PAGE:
Ditching Standard Biopsies Could Provide More Kidneys for Transplant

Pam Harrison

December 22, 2020

Many kidneys from deceased organ donors in the US that are discarded because of procurement biopsy results would function acceptably if transplanted, new research indicates.

Doctors analyzed data on a series of more than 1000 kidneys discarded in the US between 2015 and 2016 and found that 493 of these organs could be matched, in terms of biopsy-evaluated quality and other donor characteristics, to 493 kidneys that were actually transplanted in Europe, where transplant practice is less restrictive.

"Right now in the United States, half of all [donor] kidneys are biopsied to judge their quality," lead author Peter Reese, MD, Perelman School of Medicine, University of Pennsylvania, Philadelphia, told Medscape Medical News. "Unfortunately, 30 to 50% of kidneys that get discarded are thrown away because of biopsy findings."

But "there are some innovations going on in Europe that we can learn from," he explained.

One example is that centers in France and Belgium transplant kidneys from much older donors than American transplant centers do. And while he acknowledges that donor kidneys from older patients are not appropriate for every potential recipient, they could be of use in many older individuals waiting for a transplant.

"We have a lot of elderly patients, so I think we can find patients that these older donor kidneys would benefit because they won't need the kidney for as long [as a younger person]," he explained.

"I think this research should change the default line so that…within a couple of years, a biopsy will not be thought of as standard of care but something that is only done in really special circumstances," Reese emphasized.

The study was published online December 15 in the Journal of the American Society of Nephrology (JASN).

Pretransplant Biopsies Didn't Predict Allograft Survival

The shortage of kidneys for transplantation continues to be a public health crisis in the US. More than 90,000 patients are waiting for kidney transplants, yet only about 20,000 transplants are performed each year. Annually, nearly 5000 people on the transplant waiting list die without getting a transplant. Deceased donors provide roughly two thirds of transplanted kidneys.

Reese and colleagues from France and Belgium set out to see if pretransplant biopsy results improved the prediction of graft survival over other routinely collected donor characteristics.

To do this, they analyzed data from transplant centers in France and Belgium where donor kidneys are not routinely biopsied as part of allocation.

They examined 1629 kidney transplants from two hospitals in France and then validated this using another cohort of 1107 kidney transplant recipients from two hospitals in Belgium.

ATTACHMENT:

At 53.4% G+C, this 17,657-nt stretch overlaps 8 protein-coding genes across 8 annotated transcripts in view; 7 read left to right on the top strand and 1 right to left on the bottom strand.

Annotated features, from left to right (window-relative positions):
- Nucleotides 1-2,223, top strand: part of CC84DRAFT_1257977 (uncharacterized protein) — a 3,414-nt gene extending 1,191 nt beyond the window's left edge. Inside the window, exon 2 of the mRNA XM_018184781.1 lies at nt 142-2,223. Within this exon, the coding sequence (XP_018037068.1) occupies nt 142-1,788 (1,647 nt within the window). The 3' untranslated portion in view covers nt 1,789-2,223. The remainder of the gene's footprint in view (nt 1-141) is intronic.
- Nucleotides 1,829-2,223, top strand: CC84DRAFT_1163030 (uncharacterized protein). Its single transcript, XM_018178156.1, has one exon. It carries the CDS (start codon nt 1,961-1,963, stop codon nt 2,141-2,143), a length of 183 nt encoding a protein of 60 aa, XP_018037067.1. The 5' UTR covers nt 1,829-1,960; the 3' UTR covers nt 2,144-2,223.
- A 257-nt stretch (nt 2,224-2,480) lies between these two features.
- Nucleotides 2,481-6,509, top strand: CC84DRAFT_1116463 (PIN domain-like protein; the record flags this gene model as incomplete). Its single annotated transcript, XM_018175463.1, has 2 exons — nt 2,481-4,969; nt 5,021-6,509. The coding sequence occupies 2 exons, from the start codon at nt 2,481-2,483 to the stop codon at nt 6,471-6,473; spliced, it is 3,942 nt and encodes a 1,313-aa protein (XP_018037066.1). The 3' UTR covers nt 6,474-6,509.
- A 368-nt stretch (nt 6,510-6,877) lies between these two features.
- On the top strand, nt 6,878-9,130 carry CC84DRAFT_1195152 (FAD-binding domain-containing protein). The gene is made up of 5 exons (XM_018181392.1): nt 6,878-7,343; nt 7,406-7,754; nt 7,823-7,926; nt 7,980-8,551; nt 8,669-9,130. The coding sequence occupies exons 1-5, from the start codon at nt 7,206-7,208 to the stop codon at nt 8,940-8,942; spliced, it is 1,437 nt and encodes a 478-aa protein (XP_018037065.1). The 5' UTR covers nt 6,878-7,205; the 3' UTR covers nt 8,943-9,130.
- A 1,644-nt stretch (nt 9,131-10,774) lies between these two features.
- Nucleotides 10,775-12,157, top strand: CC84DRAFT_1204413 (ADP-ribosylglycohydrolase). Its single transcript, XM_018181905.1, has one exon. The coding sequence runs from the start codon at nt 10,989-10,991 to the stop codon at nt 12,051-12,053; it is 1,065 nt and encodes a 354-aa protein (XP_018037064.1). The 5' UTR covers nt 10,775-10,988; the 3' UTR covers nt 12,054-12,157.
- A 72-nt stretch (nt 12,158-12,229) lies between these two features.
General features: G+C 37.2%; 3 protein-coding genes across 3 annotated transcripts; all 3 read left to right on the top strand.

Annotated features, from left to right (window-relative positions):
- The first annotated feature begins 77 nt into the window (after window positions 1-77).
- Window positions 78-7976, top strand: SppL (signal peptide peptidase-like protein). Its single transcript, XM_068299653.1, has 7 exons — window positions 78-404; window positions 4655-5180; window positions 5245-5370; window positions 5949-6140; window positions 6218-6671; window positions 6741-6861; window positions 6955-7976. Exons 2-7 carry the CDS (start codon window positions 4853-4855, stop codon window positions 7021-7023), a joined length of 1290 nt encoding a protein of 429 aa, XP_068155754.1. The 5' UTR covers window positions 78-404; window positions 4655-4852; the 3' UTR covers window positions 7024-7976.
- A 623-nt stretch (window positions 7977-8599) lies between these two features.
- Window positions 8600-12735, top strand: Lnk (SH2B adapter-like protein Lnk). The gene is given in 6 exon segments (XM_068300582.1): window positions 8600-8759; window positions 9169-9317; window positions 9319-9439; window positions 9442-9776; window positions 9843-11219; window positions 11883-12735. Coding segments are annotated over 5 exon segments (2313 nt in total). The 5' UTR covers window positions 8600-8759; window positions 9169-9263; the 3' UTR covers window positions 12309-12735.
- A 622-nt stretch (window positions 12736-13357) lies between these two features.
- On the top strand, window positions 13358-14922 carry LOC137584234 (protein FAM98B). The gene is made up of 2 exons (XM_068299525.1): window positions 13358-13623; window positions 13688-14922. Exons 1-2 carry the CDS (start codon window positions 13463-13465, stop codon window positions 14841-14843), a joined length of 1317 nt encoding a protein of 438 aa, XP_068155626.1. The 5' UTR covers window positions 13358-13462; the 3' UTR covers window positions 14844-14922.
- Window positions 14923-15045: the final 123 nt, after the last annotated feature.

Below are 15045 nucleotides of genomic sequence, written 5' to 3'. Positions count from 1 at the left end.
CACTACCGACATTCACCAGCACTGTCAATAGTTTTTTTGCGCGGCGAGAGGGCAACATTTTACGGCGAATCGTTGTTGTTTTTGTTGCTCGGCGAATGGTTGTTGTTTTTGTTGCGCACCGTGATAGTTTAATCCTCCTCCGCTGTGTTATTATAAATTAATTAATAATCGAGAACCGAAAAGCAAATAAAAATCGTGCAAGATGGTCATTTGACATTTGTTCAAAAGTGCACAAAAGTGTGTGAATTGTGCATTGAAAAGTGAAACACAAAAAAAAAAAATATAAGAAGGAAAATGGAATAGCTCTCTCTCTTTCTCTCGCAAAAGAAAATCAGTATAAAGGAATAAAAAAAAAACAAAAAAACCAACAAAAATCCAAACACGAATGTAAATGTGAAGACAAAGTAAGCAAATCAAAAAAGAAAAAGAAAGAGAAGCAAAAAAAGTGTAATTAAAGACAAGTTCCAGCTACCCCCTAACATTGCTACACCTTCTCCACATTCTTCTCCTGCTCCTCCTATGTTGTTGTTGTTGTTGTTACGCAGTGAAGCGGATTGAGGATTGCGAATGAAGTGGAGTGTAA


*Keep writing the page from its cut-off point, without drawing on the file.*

Patients in both cohorts received a deceased donor kidney and outcomes were compared between some of these organs and donor kidneys from deceased individuals in the US, which were discarded because of histology results.

"We demonstrate that kidney biopsies performed for decision-making in the allocation process did not improve the prediction of allograft survival beyond routinely available clinical attributes of deceased donors and recipients," the authors stress.

They determined that kidneys discarded in the US could have had a graft survival rate of 93.1% at 1 year; 80.7% at 5 years, and 68.9% at 10 years based on their matched comparison of transplanted kidneys in Europe. 

US Has Led the Way in Some Quarters

Reese said that European transplant centers can however learn from some other initiatives in the US, for example the widespread use of kidney paired exchange for living donors.  

"Sometimes you might want to donate a kidney to your sister and I might want to donate a kidney to my wife but if we're incompatible, you might be able to donate your kidney to my wife and I might be able to donate my kidney to your sister."

"The US has really led the way in this paired exchange," he explained.

Furthermore, the US is leading the way in using donor kidneys from deceased individuals with hepatitis C, Reese noted.

Reese also feels that transplant centers in the US can be optimistic about the Advancing American Kidney Health Initiative, which aims to help the US transplant system find strategies to improve its practices.

"I think that organ procurement organizations and transplant centers are under tremendous pressure to respond to our and others' criticisms, so I think this paper might be coming at a good time, in that there is momentum behind the idea that change is needed," he concluded.

This work was supported in part by French national research agency (INSERM) ATIP Avenir, Fondation Bettencourt Schueller, and the National Kidney Foundation. The study authors have disclosed no relevant financial relationships.

JASN. Published online December 15, 2020. Abstract

For more news, follow Medscape on Facebook, Twitter, Instagram, and YouTube.

Comments

3090D553-9492-4563-8681-AD288FA52ACE
Comments on Medscape are moderated and should be professional in tone and on topic. You must declare any conflicts of interest related to your comments and responses. Please see our Commenting Guide for further information. We reserve the right to remove posts at our sole discretion.
Post as:

processing....